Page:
Concert at La Ferme-Asile concert hall, Friday, September 22, 9:30 p.m.
Eastley, Butcher and Beresford are three key protagonists of the second wave of British improvisers. They have collaborated with hundreds of artists worldwide on performances and recordings. They are all individually known as musicians and composers in other registers such as popular music, contemporary classical music, film scores, acoustic exploration, dance music, compositions for events and sound sculptures. They will bring to the Biennale Son a collaboration in free improvisation that promises to be full of surprising innovation and spontaneous creativity.
Born in 1944 in Devon, United Kingdom
Lives in London
After studying fine art in Devon and London, Max Eastley developed his artistic practice between sculpture and music. He created his own instrument, The Arc, based on an aeolian sculpture. It consists of a single string stretched lengthwise across a long piece of wood, and can be played with a bow, fingers or short glass rods. A microphone is attached to the end of the instrument so that the basic sound can be amplified, recorded and run through sound effects programs.
In addition to his solo work, Max Eastley has collaborated with numerous artists and musicians since the 1970s, on visual arts projects, musical performances and recordings.
In his sculptural installations, as in his music, he readily uses the energy of wind, water, electricity and even ice, seeking to involve the audience both visually and aurally.
He is involved in the Cape Farewell project, which creates opportunities for collaboration between the arts and sciences, to highlight humanity's destructive impact on the earth and inspire action for sustainable cultural change. In this context, he has made several trips to Spitsbergen.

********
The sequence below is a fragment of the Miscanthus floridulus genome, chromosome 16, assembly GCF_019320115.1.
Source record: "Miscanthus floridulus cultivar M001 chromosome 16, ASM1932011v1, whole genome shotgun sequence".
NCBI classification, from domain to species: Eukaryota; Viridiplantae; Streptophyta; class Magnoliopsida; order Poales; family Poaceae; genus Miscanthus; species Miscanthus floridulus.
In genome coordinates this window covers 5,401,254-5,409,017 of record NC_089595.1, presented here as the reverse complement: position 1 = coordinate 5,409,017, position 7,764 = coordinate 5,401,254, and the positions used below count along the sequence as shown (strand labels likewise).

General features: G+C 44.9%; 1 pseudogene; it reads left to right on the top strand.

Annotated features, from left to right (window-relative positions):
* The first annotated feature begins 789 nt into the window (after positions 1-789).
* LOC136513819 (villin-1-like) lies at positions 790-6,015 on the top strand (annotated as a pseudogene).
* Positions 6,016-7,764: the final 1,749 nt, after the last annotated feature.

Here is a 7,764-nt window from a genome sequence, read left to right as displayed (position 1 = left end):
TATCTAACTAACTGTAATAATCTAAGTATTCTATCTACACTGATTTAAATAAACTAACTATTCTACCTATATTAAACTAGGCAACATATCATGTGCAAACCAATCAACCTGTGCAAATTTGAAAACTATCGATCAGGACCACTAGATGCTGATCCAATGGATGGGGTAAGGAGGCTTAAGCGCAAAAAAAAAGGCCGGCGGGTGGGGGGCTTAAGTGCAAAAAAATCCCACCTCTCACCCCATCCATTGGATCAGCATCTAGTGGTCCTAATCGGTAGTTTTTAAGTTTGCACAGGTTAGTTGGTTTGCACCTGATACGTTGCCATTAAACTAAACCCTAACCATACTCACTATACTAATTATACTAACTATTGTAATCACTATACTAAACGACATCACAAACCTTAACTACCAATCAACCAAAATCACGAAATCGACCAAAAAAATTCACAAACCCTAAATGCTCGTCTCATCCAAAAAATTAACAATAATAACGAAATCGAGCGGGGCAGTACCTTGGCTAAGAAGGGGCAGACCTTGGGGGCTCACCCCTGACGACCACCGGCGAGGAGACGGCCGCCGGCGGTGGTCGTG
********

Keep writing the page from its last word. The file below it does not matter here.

Born in 1950 in Brighton, United Kingdom
Lives in London
John Butcher wrote a thesis in quantum chromodynamics, defended in 1982, before leaving academia to devote himself to music. A saxophonist (soprano and tenor), his work involves improvisation and composition. From his many years of practice with string players, he has developed a subtle way of playing so that his instrument does not overwhelm the sound of others. Since the late 1990s, he has also confronted his sounds with those produced by electronics.
For both performing and recording, John Butcher favors unusual locations and situations. Such site-specific work grew out of a 2002 experiment in the caves of the Utsunomiya stone quarries in Japan. Other locations and special acoustics he has been able to exploit include a 200-meter-high gasometer in Oberhausen, Germany; The Hill, immense stone constructions made in the Chihuahuan desert near El Paso by solo artist James Magee (with saxophonist Joe McPhee); and the bunkers of Cape Hope, Newfoundland. The Resonant Spaces tour sought out special locations in Scotland and Orkney.
Born in 1950 in Shropshire, United Kingdom
Lives in London
Born into a musical family, Steve Beresford began playing the piano at the age of 7. As a teenager, he played trumpet in a small soul band.
After studying at the University of York, he discovered musical improvisation in London in the mid-1970s, and went on to collaborate with a number of avant-garde musicians, playing bass in various formations. By 1979, he had also become a familiar figure on the downtown New York scene.
Thereafter, he continued to compose in a variety of fields, from theater, in which he showed an early interest, to fashion design, film and television.
Free improvisation is central to his work, usually involving piano and/or electronics. He has an extensive discography as a multi-instrumentalist, arranger, composer and producer.